Aug 18 2009

The math behind rayintersect (closest point on ray)

when i was i first thinking about writing the the rayIntersect function, my plan was to iterate through the entire mesh, and test all the triangles in mesh object with the rayIntersectTriangle function.
the fundamental problem with this is that to run this test on every traingle in a mesh can become very slow.
so i started thinking of running a simpler less expensive test on the faces, figure out which faces are more likely to intersect and only process those. for this i’m thinking i can figure out what the closest point along the ray is to the center of the face, and test the distance between the closet point and the center of the face.
if the this distance is larger than the diameter of the face then this triangle will be ignored.

fn closestPointOnRay ray pos =
(
    w = pos - ray.pos
    vsq = dot(ray.dir,ray.dir)
    proj = dot(w,ray.dir)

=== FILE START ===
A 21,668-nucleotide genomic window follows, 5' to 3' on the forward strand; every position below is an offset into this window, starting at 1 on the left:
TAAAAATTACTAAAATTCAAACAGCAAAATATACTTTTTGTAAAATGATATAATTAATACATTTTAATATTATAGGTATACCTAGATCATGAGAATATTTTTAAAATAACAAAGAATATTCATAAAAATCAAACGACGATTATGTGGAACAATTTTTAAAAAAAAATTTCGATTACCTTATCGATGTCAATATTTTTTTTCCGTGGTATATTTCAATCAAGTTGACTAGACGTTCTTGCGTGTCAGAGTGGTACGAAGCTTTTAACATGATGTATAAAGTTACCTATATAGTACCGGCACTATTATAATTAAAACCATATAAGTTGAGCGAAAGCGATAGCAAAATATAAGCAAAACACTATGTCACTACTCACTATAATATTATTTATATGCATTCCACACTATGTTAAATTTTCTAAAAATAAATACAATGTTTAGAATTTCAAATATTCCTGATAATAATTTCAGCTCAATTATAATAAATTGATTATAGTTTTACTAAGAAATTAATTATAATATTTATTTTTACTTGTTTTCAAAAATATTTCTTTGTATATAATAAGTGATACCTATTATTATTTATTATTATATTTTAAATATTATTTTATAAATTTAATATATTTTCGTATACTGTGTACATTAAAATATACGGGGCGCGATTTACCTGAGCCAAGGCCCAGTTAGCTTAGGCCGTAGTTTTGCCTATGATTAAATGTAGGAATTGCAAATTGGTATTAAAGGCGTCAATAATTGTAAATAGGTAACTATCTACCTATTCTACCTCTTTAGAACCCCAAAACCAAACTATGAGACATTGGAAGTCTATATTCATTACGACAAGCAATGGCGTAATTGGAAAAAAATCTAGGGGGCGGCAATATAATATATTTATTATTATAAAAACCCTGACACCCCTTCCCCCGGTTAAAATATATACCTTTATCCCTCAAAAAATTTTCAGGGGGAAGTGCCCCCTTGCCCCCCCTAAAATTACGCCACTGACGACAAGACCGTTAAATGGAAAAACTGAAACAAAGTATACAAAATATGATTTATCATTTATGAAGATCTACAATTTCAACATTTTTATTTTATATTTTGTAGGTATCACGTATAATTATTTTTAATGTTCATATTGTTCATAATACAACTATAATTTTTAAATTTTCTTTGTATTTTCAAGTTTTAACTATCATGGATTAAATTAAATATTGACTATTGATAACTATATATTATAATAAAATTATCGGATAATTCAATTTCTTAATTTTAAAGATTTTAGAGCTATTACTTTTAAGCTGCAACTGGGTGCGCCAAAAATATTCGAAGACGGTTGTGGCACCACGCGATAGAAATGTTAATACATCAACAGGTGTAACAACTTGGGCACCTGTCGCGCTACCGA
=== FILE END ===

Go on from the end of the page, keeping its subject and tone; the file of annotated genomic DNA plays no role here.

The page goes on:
return  (ray.pos + (proj/vsq)*ray.dir)
)

i have not tested this function yet. but it should look something like this.
the next thing I’m going to do is test for the for the distance, but use a cool trick that i found in the book “Essential Mathematics for games and interactive applications”.
the most common way for solving the distance between two points is using the good all Pythagorean theory or (x2 + y2 + z2 = d2).
so in order to find the distance of a point from origin we have get the square root of (x2+y2+z2).
being that the square root is one of the heavier math calculations we can avoid it buy just test for the distance squared.

fn sqrDistance pA pB =
(
    p = pA - pB
    d = (p.x * p.x)+(p.xy* p.y)+(p.z * p.z)
    return d
)

so we can the test would look something like

fn faceSimpleTest =
(
    cp = closestPointOnRay ray.pos faceCenter
    sqD = sqrDistance cp faceCenter
    if sqD < faceDiameter then
    (
        return true
    )
)

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